In line with this, insurance providers are to be forced to ensure their schemes are independently scrutinised, also by April 2015.Webb said the requirement for governance committees in non-trust schemes means there would be, for the first time, a body acting on behalf of members in every pension scheme.The 75bps charge cap move by the government represents a much harder line than three previous options put out to consultation.In October 2013, the Department for Work & Pensions (DWP) suggested imposing either an absolute 75bps or 100bps cap, or allowing a comply and explain mechanism between the two.The consultation, however, led to further complications for the government, as it was forced to delay its response and suggested measures, with a cap initially expected to be in place by next week, and not 2015.However, after eventually forging a response, the 75bps will also be joined by increased transparency requirements for pension schemes.Under a new legal duty, trustees and independent governance committees will be forced to demand all charge data from providers, in order to scrutinise value for money.The government is also to consult with the Financial Conduct Authority on how to define additional member transaction costs for disclosure, and how to include this in the cap.“Over the next 10 years, the new charge cap will transfer £200m from the profits of the pensions industry to the pockets of savers,” Webb said.“To shine some light into the dark corners of the pensions industry, we will enforce full transparency on all charges faced by pension members. People need to have confidence [they’re] putting money into good pension schemes where their money will be looked after.”In additional moves, the government will also outlaw active member discounts, where charges are added when a member moves employers and ceases contributions.It will also outlaw consultancy charging and commission, where members are charged, via the scheme, for services received by their employer or sales commission. The UK government has moved to cap the charges borne by members saving into auto-enrolment defined contribution (DC) schemes, as its overhaul of the market continues.Announcing the reforms in Parliament, pensions minister Steve Webb said the proposed 75 basis point cap on DC default fund charges would be in place by April 2015.Schemes with all-inclusive annual and default fund charges will also see equivalent caps put into place.The government will also compel DC pension providers to reveal fully all member-borne charges to either trustees or independent governance committees in the case of non-trust DC schemes.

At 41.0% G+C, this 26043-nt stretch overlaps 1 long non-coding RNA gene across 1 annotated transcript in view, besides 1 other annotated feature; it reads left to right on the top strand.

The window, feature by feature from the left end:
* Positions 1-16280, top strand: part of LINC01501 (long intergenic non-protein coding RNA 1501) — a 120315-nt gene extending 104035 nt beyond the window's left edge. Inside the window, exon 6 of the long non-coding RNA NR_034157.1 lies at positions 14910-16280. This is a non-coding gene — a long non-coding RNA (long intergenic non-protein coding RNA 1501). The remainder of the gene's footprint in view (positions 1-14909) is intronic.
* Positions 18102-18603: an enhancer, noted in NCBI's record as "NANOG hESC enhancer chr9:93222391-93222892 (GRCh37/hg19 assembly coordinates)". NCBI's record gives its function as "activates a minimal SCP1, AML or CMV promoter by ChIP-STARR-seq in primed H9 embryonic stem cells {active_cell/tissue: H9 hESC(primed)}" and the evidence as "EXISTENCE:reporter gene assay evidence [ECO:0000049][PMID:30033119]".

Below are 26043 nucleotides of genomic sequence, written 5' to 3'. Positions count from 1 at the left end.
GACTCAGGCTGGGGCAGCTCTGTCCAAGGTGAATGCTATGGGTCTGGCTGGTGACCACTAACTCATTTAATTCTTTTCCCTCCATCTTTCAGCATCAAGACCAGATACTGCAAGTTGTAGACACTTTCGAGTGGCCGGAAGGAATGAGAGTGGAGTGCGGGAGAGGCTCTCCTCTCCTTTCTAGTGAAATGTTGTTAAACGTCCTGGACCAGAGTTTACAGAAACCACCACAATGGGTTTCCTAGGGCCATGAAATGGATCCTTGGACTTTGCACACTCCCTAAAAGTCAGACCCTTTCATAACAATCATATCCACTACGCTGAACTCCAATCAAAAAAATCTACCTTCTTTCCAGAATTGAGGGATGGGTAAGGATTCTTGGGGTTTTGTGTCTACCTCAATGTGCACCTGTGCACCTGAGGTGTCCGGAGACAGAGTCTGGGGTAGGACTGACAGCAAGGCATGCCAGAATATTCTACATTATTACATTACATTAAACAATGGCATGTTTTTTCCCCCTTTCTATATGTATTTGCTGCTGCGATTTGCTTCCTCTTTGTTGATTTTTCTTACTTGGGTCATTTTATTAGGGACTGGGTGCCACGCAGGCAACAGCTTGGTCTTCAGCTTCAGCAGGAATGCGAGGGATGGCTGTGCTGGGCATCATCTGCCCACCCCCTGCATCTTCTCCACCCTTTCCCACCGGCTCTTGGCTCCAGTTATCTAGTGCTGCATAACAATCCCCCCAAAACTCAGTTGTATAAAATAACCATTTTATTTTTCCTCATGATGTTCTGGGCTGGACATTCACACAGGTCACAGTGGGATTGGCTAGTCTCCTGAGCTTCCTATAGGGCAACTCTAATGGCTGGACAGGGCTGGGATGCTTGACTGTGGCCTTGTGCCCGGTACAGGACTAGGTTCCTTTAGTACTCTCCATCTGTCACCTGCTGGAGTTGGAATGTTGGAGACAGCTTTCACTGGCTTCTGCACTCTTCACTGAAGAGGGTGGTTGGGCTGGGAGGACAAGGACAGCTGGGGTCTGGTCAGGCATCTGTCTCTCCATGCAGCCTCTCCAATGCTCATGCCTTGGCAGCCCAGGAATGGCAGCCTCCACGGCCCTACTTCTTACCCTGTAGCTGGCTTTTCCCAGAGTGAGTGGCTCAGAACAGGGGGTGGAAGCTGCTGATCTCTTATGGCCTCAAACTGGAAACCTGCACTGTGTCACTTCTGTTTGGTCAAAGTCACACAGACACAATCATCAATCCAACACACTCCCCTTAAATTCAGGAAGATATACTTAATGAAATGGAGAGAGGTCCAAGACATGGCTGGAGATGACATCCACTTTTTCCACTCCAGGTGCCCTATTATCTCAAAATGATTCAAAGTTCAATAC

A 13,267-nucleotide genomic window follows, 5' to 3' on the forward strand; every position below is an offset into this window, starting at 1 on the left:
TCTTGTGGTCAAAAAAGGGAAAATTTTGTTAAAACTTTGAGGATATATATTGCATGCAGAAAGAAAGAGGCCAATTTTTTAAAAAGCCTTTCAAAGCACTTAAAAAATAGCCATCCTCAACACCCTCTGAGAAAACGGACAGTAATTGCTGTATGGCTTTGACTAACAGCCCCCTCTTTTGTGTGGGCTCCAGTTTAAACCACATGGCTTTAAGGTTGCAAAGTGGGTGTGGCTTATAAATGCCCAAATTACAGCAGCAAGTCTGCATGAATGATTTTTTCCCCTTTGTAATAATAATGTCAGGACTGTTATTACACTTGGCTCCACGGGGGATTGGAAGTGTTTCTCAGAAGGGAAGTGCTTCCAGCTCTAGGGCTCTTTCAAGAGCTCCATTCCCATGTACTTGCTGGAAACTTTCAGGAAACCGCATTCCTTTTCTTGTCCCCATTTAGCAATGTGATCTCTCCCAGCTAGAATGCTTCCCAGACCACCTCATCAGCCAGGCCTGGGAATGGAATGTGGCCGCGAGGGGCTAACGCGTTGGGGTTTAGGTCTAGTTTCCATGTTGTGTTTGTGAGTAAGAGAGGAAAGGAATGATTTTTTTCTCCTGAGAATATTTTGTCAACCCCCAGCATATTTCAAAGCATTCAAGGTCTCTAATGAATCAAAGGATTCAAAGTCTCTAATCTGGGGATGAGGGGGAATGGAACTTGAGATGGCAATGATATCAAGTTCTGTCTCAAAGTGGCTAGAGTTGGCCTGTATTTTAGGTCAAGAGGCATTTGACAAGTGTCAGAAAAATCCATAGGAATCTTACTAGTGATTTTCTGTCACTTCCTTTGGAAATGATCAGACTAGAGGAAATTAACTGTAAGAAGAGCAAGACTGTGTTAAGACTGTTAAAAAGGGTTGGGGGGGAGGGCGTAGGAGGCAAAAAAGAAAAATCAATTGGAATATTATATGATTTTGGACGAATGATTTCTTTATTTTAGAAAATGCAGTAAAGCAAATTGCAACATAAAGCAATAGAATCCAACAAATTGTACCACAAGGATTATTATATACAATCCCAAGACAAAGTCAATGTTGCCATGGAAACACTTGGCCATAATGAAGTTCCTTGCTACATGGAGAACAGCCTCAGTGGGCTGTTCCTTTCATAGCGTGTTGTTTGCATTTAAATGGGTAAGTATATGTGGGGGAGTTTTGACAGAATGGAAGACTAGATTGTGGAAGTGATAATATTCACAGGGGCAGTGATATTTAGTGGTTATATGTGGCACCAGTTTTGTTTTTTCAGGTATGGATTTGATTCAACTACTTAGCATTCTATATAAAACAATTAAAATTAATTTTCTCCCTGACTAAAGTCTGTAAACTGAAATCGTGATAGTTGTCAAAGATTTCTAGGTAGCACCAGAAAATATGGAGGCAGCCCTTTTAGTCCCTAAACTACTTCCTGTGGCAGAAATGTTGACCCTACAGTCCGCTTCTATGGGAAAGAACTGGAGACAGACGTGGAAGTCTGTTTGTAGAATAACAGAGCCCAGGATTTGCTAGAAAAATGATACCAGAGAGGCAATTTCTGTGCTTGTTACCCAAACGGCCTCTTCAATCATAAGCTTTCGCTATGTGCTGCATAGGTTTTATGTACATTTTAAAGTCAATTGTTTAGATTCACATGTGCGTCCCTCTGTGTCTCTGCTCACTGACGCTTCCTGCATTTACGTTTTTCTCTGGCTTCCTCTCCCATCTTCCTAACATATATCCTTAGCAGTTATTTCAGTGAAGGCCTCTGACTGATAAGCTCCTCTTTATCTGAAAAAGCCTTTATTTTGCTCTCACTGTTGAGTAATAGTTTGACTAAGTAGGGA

Dominic Harris, pensions partner at CMS Cameron McKenna, said he did not expect any “significant” changes to either private pensions or the state pension.Mike Kennedy, partner at Barnett Waddingham, nevertheless warned that pension funds should not “rest easy”.However, Harris added that it was inevitable there would be an impact on pensions taxation.“If Scotland sets its own rates of income tax, they are unlikely to be identical to those in the rest of the UK,” he said.Kevin Legrand, head of pensions policy at Buck Consultants, noted that occupational pensions were “closely tied” to the tax system, and said any changes would lead to a “growing divergence between the regimes on each side of the border”.Harris agreed, arguing that the differing income tax rates would cause “administrative issues”, while Kennedy predicted increasing costs as a result.Arthur Zegleman, senior consultant at Towers Watson, noted that the Holyrood parliament had yet to avail itself of more limited tax-setting powers it has possessed since it was established in 1999, but warned that pension funds would need to be ready regardless.He pointed out that the post-tax income paid by occupational schemes, and the pensions tax relief paid by the UK’s tax authorities (HMRC), could vary depending on whether the member’s main residence were in Scotland or elsewhere.“Until 2018, HMRC plans to make uniform payments regardless of where the individual lives and balance things out by adjusting how much tax it takes out of their pay, but that is only a temporary sticking plaster,” he said.Zegelman stressed that there had so far been no suggestion Holyrood would be granted any powers over pensions tax relief, with the UK government so far having only committed to income tax.LCP partner Bob Scott added that, with the referendum concluded, pension trustees could now turn their attention to the changes announced by UK chancellor George Osborne in his Budget. Granting the Scottish Parliament greater autonomy could lead to problems in the area of pension taxation, experts have warned after the country rejected independence.Yesterday’s referendum – which saw 55% of the electorate vote in favour of Scotland remaining part of the UK – was preceded by pledges from the UK’s three main political parties that further powers would be bestowed on the devolved administration in Edinburgh.A commission, to be headed by Green Investment Bank chairman Lord Smith, will now negotiate the extent of new powers, which are expected to include greater autonomy on tax matters.National Association of Pension Funds chief executive Joanne Segars noted Smith’s appointment, which will see his commission also examine greater autonomy on welfare spending, and said the organisation would be staying alert of any proposals that would have a “material” impact on pensions.
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